After work I went to the gym and then I went to Super King and got some nutmeg and some fava beans for my George Harrison cabbage. I also bought a handful of dried jamaica flowers, which look like space creatures and sea monsters but taste just like Fruit Roll-Ups:

At home I made my savoy cabbage/fava bean/nutmeg thing (I'd read some kind of recipe that involved savoy cabbages and nutmeg and fava beans), and John impressed me by correctly identifying nutmeg by its cooking scent. (He also referenced the part in Dumb & Dumber where Jim Carrey says, "I'd like to eat her liver with some fava beans and a nice bottle of Chianti," and then that line got stuck in my head, though it wasn't entirely unpleasant.) The fava nutmeg extravaganza was very earthy and bitter but in a really satisfying way; it was both bitter and rich. After dinner I worked more (I had so much work this week! SFW Diet apparently always happens on weeks when I just work all the time) and then kicked back with that night's Mindy Project and a tall boy of Golden Road IPA. At some point I also ate a golden delicious apple. And tonight was a full moon in Leo, so now's a good time to give you my very crucial top five "people with their moons in Leo" list:

5. Kris Kristofferson 
4. David Lee Roth
3. Ian Svenonius
2. David Bowie
1. Paul McCartney and myself (tie)

Speaking of Ian Svenonius and working too much and the cosmos, one way I dealt with work stress this week was to decompress by watching Ian Svenonius's scenes in the 1994 movie Half-Cocked. I don't like the movie very much, but there's a scene that starts at 13:13 where Ian Svenonius has curlers in his hair and a Rolling Stones paperback tucked into the waistband of his pants, and it's fantastic.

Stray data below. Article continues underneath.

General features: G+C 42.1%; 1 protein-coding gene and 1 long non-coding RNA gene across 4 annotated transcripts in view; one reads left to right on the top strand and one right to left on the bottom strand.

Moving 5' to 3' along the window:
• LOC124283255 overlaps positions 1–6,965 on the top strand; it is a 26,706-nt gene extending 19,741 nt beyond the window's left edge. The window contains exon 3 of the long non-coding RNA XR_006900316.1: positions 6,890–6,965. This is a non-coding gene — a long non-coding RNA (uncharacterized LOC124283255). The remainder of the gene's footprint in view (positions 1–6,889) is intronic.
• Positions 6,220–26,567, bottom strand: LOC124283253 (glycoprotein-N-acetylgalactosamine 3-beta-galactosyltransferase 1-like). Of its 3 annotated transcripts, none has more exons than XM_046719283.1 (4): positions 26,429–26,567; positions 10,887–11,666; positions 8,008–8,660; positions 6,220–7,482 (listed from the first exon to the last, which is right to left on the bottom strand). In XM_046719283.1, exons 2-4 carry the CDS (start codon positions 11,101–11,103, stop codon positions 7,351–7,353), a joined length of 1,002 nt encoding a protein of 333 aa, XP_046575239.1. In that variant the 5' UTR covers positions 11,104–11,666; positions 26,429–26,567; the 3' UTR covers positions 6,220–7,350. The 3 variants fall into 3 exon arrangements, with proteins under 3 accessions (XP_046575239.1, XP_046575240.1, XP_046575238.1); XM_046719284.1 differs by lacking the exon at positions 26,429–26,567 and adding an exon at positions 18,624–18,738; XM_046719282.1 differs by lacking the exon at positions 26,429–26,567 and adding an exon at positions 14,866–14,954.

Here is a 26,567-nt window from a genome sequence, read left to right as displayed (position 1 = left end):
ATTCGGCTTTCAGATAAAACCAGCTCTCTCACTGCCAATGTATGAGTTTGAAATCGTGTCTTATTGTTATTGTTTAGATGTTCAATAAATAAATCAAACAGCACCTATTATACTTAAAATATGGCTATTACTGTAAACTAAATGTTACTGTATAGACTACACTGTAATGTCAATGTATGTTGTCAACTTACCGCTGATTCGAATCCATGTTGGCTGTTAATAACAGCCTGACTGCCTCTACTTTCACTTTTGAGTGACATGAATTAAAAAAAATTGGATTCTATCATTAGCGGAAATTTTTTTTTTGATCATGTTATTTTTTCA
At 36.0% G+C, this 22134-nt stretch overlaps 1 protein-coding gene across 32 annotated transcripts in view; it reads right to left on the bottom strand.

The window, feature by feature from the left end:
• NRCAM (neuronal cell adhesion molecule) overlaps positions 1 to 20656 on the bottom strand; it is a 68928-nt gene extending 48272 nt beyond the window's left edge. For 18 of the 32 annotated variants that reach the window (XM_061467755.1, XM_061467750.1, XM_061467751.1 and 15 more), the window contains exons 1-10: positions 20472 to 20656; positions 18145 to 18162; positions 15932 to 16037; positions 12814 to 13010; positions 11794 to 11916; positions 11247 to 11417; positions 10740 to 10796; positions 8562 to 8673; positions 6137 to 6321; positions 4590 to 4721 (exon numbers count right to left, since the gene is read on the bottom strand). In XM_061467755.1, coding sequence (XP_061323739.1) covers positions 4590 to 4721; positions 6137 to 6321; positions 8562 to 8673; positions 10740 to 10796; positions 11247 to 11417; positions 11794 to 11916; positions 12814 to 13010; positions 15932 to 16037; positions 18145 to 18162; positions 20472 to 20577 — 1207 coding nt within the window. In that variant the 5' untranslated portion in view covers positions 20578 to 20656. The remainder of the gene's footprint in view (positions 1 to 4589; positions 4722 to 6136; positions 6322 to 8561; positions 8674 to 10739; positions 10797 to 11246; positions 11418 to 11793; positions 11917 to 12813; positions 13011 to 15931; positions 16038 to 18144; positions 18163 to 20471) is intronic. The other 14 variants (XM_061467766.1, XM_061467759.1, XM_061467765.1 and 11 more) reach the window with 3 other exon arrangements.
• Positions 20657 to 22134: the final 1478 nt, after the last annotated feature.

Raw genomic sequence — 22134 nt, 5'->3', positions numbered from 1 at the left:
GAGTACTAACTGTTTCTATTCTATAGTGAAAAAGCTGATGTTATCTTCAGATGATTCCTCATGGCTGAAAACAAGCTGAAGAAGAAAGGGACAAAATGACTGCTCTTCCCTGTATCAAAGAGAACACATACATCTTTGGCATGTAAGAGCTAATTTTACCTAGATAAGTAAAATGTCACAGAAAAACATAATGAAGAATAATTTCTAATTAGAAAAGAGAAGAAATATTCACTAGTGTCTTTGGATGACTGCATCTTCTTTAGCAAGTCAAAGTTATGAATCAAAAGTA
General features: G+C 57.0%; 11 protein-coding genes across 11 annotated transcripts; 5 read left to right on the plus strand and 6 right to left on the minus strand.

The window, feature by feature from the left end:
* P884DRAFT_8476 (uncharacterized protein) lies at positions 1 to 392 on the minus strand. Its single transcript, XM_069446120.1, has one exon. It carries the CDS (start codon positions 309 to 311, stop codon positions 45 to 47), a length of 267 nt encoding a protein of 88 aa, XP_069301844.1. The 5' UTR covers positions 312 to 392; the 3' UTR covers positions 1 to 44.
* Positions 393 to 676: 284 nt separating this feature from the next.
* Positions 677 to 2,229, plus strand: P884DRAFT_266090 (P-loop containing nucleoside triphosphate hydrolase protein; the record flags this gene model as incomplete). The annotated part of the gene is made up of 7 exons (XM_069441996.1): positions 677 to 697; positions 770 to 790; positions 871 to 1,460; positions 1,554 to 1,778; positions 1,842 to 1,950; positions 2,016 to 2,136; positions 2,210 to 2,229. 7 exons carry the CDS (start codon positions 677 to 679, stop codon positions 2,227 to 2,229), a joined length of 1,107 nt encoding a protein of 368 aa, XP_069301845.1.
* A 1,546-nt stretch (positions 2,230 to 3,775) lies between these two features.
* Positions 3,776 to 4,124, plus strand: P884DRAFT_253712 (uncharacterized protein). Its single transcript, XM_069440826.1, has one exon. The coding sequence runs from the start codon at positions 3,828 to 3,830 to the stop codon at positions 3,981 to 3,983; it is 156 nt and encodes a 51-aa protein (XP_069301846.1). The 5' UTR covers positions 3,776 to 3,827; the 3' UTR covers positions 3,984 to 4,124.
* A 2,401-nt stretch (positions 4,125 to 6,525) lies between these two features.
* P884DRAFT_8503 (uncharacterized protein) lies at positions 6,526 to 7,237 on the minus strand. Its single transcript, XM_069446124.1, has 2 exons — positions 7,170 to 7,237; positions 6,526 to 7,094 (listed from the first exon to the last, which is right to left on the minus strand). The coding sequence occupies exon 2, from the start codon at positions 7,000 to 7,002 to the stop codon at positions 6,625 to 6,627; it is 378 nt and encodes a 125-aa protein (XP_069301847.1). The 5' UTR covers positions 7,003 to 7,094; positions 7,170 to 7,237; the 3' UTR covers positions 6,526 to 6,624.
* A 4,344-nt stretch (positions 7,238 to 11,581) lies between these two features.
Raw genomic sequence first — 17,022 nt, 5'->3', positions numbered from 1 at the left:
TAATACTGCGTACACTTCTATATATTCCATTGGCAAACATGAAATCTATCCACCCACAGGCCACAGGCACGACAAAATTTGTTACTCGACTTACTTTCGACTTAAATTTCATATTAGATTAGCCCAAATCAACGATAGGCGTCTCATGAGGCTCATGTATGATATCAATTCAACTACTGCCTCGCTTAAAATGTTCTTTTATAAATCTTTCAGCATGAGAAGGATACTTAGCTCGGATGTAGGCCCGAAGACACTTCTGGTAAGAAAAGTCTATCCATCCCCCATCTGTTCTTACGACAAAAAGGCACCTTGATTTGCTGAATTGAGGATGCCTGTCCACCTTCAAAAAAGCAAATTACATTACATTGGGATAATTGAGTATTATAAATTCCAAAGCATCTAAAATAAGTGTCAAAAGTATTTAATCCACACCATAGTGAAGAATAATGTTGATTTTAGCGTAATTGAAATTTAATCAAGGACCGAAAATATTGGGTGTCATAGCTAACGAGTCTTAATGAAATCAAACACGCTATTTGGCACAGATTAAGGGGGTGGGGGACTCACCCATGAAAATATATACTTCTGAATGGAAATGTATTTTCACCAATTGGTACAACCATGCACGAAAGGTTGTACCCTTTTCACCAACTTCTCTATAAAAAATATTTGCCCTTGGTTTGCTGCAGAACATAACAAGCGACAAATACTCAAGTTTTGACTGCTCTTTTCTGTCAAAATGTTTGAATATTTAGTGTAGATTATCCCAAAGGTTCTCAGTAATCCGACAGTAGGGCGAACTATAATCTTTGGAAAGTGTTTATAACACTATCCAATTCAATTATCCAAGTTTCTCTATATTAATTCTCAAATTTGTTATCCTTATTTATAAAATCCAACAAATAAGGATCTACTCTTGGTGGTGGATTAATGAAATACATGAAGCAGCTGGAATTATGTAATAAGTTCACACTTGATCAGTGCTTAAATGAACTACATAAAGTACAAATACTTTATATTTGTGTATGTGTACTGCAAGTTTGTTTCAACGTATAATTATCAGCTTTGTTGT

Wednesday, February 4th 

LJ: The employees at the King’s Cross Starbucks seem to carry the weight of the world upon their shoulders. My standard procedure for ordering coffee has always been to ask the barista to add a couple of ice cubes to the cup so I can drink it right away without scalding my tongue off which I think is a pretty reasonable favour to ask of someone whose job it is to tailor your coffee order to your personal preferences. Baristas have historically been okay with it, but at King’s Cross when I ask for those couple of ice cubes they look at me like I have just asked them to hand-weave the goddamned Bayeux tapestry out of dental floss. One employee, Filip, is notably horrendous. He wears a special t-shirt advertising that he won his district’s barista championship and has a chestpiece poking out of the neckline of his district barista championship t-shirt which is really the worst accessory a district barista championship t-shirt could ever ask for. He is one of those good-for-nothing baristas who thinks it’s clever and adorable to flagrantly misspell people’s names on their Starbucks cups so that maybe they’ll post them to Instagram and those Instagrams will be deemed so important and hilarious that they’ll eventually make it to a Buzzfeed post about the Wildest Starbucks Cup Misspells of 2015 and that will be Filip’s fifteen minutes of the lamest fame ever. Once he wrote my name as “Guava.”
        Another annoying thing about the King’s Cross Starbucks is that they are slack about keeping up with brewing their filter coffee. Every time I order a filter coffee they ask me “An Americano?” which is ridiculous because it’s 2015 and everyone knows what an Americano is and if they want it they order it and so I say “No, a filter coffee,” and then they give me their dental floss Bayeux tapestry look and ask me if I can wait three minutes. So I say just the plain word “No,” and then they offer to make me an Americano for the price of a filter coffee which is not that great of a deal but fine, whatever, I’ll take it.